The other thing that struck me when he said that…For me that experience happened much later. I got sober at 21 years old. But if you were to ask me in the way that RZA was implying–or at least my interpretation of what RZA was implying–when I had knowledge of self, I would probably say not until my 30s. 

 

It was very interesting. So it is interesting to think about that as a category of being and how it relates to a notion of authenticity. How can you be authentic without having knowledge of self? Without knowing who you are? 

 

And I do not mean that in some complete sense. I just mean that in some sense where you wake up and you kind of just know who you are and you know generally what you are supposed to be doing and how you are supposed to be. 

 

It is not some fancy academic concept, but I think it points to something so important and so real about the human journey and the human soul.

 

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Does Everything Happen for a Reason?

One of the things you will commonly hear with people that are working in the domain of spirituality or working on transforming and recovery is you might hear the term, “Everything happens for a reason.”

 

For me, working in a treatment setting, it is something I usually hear from somebody. And when I hear it, I actually think it is a good sign. 

 

The story will go something like this

 

Somebody comes in and there is almost always some difficulty that has happened. Some challenge that has happened that brought them into treatment–a DUI, an issue with a spouse, an issue at work. Something has coerced them to go. Okay. Okay. Okay. I need to get some help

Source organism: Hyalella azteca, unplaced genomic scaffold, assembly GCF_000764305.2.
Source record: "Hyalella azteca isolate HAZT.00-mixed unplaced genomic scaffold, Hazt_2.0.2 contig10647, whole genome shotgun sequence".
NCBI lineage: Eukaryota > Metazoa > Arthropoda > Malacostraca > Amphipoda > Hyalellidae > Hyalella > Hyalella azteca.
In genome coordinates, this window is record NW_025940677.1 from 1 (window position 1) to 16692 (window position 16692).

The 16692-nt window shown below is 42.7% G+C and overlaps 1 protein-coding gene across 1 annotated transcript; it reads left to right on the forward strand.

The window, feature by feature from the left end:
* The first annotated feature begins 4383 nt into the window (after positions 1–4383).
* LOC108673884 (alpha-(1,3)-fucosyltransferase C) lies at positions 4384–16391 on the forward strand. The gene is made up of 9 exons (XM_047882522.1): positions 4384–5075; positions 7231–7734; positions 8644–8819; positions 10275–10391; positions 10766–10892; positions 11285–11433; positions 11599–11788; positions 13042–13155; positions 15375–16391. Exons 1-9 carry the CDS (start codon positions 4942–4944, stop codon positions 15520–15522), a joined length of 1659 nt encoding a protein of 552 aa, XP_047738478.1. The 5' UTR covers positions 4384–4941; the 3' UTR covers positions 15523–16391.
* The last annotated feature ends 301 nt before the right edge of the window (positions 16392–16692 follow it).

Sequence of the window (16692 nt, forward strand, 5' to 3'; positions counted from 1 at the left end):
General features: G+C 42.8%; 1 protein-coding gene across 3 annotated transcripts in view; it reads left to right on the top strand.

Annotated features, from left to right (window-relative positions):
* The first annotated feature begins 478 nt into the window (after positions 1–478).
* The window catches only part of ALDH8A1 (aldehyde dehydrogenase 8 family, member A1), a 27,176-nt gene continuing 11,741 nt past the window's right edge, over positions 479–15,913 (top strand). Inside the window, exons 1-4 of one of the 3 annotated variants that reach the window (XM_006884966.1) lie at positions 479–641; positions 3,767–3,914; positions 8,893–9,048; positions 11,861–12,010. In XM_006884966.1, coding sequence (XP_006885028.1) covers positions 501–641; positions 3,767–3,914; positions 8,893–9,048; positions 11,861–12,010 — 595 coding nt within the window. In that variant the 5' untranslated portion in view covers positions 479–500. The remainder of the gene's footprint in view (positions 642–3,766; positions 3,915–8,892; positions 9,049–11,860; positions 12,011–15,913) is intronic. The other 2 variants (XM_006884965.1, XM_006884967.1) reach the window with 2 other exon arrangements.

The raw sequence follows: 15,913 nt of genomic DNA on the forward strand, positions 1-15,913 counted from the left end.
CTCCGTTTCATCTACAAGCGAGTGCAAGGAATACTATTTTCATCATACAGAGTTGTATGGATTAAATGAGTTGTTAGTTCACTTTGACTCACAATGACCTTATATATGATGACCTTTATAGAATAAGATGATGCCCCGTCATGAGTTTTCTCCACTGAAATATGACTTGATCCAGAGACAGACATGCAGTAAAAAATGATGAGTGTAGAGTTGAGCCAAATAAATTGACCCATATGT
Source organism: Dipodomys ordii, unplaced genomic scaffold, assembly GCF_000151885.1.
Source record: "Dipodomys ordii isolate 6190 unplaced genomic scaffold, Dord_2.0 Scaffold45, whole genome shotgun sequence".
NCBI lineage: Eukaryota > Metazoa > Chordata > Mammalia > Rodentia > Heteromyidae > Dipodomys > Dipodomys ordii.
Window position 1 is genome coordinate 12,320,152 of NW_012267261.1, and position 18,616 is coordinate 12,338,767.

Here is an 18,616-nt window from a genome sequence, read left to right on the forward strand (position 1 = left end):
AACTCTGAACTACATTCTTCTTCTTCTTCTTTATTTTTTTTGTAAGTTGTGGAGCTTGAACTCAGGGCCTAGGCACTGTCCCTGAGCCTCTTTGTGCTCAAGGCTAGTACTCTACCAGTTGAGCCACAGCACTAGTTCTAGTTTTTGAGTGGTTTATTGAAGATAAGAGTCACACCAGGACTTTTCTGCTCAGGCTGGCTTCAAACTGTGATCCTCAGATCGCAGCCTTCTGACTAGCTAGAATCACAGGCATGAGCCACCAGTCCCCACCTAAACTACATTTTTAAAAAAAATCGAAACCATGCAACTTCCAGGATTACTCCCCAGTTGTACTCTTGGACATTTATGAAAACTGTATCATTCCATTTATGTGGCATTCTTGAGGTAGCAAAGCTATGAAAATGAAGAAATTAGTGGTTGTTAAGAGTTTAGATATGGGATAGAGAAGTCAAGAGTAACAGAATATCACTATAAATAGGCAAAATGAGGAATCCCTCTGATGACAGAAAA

It is very rare when somebody just comes in because they had a revelation. So I will be working with somebody in treatment and, you know, essentially they have a lot of wreckage in their life. Something has been devastated.[/vc_column_text]

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“I think that everything happened for a reason”

 

So they are depressed and they are having a difficult time. They do not want to be there and [wonder] what the hell happened to my life and all this stuff. Then you will see the mood start to shift and you might hear something after a couple of weeks when you are sitting in a group

 

I am facilitating a group and somebody will say, “You know, this has been really difficult. This has been one of the hardest things that I have ever had to go through…But now looking back at what happened and having found myself here, I think that everything happened for a reason.”